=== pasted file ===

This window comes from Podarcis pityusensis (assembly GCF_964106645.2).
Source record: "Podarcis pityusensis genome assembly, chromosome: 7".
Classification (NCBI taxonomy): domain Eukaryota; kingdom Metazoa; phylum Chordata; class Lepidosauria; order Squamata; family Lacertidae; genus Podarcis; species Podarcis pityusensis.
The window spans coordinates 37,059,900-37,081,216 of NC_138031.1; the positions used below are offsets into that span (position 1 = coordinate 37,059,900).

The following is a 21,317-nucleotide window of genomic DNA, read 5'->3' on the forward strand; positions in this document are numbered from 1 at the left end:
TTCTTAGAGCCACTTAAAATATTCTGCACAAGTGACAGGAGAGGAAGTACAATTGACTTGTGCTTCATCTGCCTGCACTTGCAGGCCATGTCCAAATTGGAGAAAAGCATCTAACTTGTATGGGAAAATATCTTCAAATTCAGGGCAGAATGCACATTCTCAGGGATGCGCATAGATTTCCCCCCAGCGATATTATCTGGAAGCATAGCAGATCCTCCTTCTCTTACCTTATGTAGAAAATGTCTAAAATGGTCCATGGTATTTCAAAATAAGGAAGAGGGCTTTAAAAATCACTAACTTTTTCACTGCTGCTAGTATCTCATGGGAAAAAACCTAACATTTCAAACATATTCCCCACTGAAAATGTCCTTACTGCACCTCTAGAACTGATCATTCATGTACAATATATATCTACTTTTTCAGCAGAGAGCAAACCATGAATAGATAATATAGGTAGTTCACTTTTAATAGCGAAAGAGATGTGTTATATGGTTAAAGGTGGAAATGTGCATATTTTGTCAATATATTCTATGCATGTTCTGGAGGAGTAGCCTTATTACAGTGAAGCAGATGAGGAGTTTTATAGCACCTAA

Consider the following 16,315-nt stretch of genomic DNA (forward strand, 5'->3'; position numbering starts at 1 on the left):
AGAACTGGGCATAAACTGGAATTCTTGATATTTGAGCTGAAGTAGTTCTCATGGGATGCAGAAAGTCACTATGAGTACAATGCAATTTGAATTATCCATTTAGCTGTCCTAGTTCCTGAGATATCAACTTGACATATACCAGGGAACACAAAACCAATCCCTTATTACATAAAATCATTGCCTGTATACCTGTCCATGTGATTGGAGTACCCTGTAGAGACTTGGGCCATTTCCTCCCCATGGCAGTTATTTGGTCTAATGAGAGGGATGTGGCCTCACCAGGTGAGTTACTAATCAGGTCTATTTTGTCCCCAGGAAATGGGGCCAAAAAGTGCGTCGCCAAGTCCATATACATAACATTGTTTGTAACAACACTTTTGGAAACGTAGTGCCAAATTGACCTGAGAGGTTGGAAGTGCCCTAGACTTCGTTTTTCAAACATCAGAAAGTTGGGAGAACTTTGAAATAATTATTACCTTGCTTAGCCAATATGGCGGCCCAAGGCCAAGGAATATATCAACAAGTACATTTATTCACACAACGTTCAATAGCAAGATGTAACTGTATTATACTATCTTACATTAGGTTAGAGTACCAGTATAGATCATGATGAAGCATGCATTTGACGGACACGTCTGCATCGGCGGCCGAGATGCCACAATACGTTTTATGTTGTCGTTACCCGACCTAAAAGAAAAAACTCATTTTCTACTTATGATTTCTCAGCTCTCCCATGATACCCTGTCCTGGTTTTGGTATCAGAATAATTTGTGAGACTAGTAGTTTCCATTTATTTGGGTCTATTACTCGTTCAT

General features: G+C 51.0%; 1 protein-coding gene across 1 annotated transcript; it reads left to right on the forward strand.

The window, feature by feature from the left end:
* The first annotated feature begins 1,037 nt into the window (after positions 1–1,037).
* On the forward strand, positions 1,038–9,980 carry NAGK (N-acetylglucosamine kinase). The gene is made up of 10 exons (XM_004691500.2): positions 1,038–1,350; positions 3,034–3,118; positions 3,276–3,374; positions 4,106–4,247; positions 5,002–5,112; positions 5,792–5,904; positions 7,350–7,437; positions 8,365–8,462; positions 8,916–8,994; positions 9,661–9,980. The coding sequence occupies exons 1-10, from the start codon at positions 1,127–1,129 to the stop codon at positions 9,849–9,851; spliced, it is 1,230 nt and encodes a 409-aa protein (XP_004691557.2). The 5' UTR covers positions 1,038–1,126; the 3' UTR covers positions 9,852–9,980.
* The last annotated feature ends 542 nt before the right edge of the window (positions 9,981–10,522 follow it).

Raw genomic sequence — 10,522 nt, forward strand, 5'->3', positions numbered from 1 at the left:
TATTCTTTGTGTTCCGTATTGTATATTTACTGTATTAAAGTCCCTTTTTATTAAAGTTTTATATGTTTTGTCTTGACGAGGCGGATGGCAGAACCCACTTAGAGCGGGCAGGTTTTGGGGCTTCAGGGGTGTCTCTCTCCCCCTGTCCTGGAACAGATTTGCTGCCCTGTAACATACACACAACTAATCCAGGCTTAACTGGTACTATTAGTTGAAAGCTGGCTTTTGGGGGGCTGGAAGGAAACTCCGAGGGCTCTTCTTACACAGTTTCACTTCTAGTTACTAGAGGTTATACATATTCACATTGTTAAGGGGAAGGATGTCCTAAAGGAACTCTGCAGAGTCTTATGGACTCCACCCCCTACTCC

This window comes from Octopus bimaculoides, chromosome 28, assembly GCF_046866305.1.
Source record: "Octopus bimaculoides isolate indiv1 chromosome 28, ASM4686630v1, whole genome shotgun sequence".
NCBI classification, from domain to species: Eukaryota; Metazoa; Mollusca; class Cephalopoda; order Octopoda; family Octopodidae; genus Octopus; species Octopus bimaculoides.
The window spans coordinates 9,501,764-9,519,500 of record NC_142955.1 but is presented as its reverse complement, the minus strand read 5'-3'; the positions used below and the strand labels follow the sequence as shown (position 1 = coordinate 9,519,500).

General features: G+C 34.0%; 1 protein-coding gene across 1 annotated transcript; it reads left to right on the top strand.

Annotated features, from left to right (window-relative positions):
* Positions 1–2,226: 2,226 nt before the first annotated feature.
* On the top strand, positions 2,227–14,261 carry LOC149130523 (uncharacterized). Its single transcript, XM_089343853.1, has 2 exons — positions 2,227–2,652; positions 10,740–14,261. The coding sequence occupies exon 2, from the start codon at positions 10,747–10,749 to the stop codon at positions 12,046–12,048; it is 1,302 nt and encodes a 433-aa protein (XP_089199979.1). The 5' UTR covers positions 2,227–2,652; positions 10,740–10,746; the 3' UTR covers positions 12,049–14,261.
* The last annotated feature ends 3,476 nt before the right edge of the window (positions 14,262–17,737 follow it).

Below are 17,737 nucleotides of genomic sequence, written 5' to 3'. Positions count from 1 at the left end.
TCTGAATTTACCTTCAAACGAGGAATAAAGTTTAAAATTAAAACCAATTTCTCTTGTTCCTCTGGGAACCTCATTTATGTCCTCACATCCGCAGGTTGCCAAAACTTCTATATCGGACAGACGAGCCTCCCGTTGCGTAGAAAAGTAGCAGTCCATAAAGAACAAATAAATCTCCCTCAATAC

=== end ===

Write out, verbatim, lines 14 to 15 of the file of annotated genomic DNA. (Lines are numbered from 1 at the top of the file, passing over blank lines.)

Raw genomic sequence — 10,522 nt, forward strand, 5'->3', positions numbered from 1 at the left:
TATTCTTTGTGTTCCGTATTGTATATTTACTGTATTAAAGTCCCTTTTTATTAAAGTTTTATATGTTTTGTCTTGACGAGGCGGATGGCAGAACCCACTTAGAGCGGGCAGGTTTTGGGGCTTCAGGGGTGTCTCTCTCCCCCTGTCCTGGAACAGATTTGCTGCCCTGTAACATACACACAACTAATCCAGGCTTAACTGGTACTATTAGTTGAAAGCTGGCTTTTGGGGGGCTGGAAGGAAACTCCGAGGGCTCTTCTTACACAGTTTCACTTCTAGTTACTAGAGGTTATACATATTCACATTGTTAAGGGGAAGGATGTCCTAAAGGAACTCTGCAGAGTCTTATGGACTCCACCCCCTACTCC